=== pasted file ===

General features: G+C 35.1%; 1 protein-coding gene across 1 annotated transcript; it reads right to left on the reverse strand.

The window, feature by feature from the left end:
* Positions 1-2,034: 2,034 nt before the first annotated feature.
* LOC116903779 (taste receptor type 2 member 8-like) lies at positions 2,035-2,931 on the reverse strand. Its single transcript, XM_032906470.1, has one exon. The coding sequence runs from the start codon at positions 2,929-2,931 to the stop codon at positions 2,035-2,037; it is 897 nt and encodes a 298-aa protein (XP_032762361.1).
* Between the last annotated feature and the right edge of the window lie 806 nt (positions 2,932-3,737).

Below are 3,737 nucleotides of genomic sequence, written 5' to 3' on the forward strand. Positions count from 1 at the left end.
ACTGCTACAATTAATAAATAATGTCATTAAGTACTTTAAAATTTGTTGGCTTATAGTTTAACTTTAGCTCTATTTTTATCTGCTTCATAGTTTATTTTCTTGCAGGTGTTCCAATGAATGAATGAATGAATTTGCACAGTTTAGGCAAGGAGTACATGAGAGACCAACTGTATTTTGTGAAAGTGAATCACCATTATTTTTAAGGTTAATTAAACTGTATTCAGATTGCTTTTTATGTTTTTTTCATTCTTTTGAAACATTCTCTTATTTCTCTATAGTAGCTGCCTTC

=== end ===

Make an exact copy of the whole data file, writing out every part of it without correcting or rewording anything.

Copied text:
General features: G+C 35.1%; 1 protein-coding gene across 1 annotated transcript; it reads right to left on the reverse strand.

The window, feature by feature from the left end:
* Positions 1-2,034: 2,034 nt before the first annotated feature.
* LOC116903779 (taste receptor type 2 member 8-like) lies at positions 2,035-2,931 on the reverse strand. Its single transcript, XM_032906470.1, has one exon. The coding sequence runs from the start codon at positions 2,929-2,931 to the stop codon at positions 2,035-2,037; it is 897 nt and encodes a 298-aa protein (XP_032762361.1).
* Between the last annotated feature and the right edge of the window lie 806 nt (positions 2,932-3,737).

Below are 3,737 nucleotides of genomic sequence, written 5' to 3' on the forward strand. Positions count from 1 at the left end.
ACTGCTACAATTAATAAATAATGTCATTAAGTACTTTAAAATTTGTTGGCTTATAGTTTAACTTTAGCTCTATTTTTATCTGCTTCATAGTTTATTTTCTTGCAGGTGTTCCAATGAATGAATGAATGAATTTGCACAGTTTAGGCAAGGAGTACATGAGAGACCAACTGTATTTTGTGAAAGTGAATCACCATTATTTTTAAGGTTAATTAAACTGTATTCAGATTGCTTTTTATGTTTTTTTCATTCTTTTGAAACATTCTCTTATTTCTCTATAGTAGCTGCCTTC